Can Moms & Dads Be "Just Friends?" – Kveller
Skip to Content Skip to Footer


Can Moms & Dads Be “Just Friends?”

We talk a lot here at Kveller about mom friends. Where to find them, how to make them, the care and feeding of… The ritual of proper playground hook-up etiquette has become a mating dance of its own, with questions of when to call, what it means when they don’t call back, and the fear of coming off as seeming too needy.

But, the reality is that, in the year 2013, odds are that the parent you end up hitting it off with by the sandbox, the one you begin looking forward to seeing to help break up the monotony of your day, the one you start fantasizing about asking out for coffee without the kids so you guys can really talk and maybe become real friends with–sans sandbox–could well be not a fellow mom, but a dad.

And then you’re faced with that infamous “When Harry Met Sally” dilemma: Can men and women (and/or moms and dads) ever be just friends?

You’d think I’d be an expert on the subject. I wrote a whole book about it in 2000, When a Man Loves a Woman (though, considering it was a romance novel, you can guess for yourselves what the answer proved to be there).

The fact is I’ve always had male friends. I was the little girl who preferred playing with boys over girls in elementary school (baseball beats dress up). I had guy friends in high school and in college and on the job. And because I work in television, that often meant late-night editing sessions, work-related black tie events, and even overnight, week-long trips to exotic locations like Albany, NY and Huntington, West Virginia. Where my stories would often begin with, “So, it was 2 in the morning and I turned to So-and-So and said…”

My husband has always had women friends, too. Some of them even pre-date me and it’s not unusual, if I’m out of town, for me to call my husband at 2 a.m. only to hear, “Oh, So-and-So is here, we’re watching movies. Say hi!”

Now, it is very possible (and has been frequently suggested) that I am too stupid to live. But, I prefer to trust my husband. Just like he prefers to trust me.

Even when I tell him things like, “I’m going on a date with So-and-So Saturday. He has an extra ticket to the theater.”

“Have a good time,” my husband says. (It just so happens that this particular Dad Friend and I are both musical theater geeks, while our respective spouses are not). Conversely, there is a Mom who likes to pick my husband’s brain for all her computer needs, and they have breakfast and lunch dates to discuss them. “Have a good time,” I tell my husband. And sometimes, if my husband wants to do something I have absolutely no interest in, I beg him, “Can’t you get one of your other wives to go with you?”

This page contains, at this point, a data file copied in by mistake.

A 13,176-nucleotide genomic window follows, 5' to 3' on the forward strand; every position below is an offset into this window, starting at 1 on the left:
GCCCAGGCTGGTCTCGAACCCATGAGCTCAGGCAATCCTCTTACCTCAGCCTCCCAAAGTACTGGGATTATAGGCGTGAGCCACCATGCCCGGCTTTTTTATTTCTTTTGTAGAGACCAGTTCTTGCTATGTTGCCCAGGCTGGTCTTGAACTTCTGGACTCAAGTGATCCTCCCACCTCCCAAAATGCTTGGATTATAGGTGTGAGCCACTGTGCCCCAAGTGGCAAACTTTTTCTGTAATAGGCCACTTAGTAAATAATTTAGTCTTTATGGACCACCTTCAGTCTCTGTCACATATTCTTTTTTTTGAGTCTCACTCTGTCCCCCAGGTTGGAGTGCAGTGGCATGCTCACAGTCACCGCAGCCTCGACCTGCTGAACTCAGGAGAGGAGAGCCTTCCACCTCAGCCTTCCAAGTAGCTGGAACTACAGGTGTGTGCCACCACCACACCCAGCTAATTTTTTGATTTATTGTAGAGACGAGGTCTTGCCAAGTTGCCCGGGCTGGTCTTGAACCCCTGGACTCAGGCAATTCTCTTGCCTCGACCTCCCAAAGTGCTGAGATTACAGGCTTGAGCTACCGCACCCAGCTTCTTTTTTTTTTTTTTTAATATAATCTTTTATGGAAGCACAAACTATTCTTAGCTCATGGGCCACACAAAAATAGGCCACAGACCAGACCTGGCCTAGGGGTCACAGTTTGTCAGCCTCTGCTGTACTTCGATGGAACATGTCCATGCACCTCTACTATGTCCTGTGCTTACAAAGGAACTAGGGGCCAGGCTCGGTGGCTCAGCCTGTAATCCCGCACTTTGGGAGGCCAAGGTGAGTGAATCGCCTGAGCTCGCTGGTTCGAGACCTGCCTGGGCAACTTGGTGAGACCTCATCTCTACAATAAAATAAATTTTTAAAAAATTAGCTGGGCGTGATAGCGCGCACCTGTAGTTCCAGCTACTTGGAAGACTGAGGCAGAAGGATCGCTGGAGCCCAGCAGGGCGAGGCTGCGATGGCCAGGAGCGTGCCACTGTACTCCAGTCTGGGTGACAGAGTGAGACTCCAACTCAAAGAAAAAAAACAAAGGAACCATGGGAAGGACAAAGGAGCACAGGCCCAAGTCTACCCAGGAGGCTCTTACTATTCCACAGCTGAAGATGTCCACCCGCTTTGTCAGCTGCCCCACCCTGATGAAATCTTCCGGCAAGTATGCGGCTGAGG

Another dad and I, both immigrants, love to get together to discuss the many failures of the US educational system and how not nearly enough is demanded of American children when it comes to studying, chores, and personal responsibility (I wrote about the FX television show, “The Americans,” earlier, and a line from it that had us both laughing was, “My daughter is 3 years old. So little is expected of children here. All we do is sit and watch them play.”) This dad’s wife even observed to me, “He enjoys talking with you so much!” (Was that a passive-aggressive slam? I am utterly clueless about things like that, and have chosen to accept the remark at face value because I like to think the wife and I are friends, too). And I’ve teased my husband, “Don’t be jealous that you’re not the only man I discuss lousy schools with anymore.”

Are we flirting with disaster? Some would claim that proximity breeds temptation. Am I attracted to these dads? I would argue that all friendships, opposite and same sex, are based on some degree of attraction, sexual and otherwise–that’s what the word means, after all. But, I certainly don’t find these dads more appealing than my husband–even if they are quicker to pick up on my obscure Stephen Sondheim and Patrice LaMumba references. Do I flirt with these dads? Not consciously (I’m just not the coquettish type by nature). But, I don’t rule out the possibility of doing it inadvertently. And if I’m the one being flirted with, then I am also too clueless (see above) to notice.

So where does that leave us? Is it possible to have dad friends as well as mom friends without anything inappropriate rearing its head and causing unnecessary complications?

I say yes. But, what do you think?

Like this post? Get the best of Kveller delivered straight to you inbox.

Skip to Banner / Top Skip to Content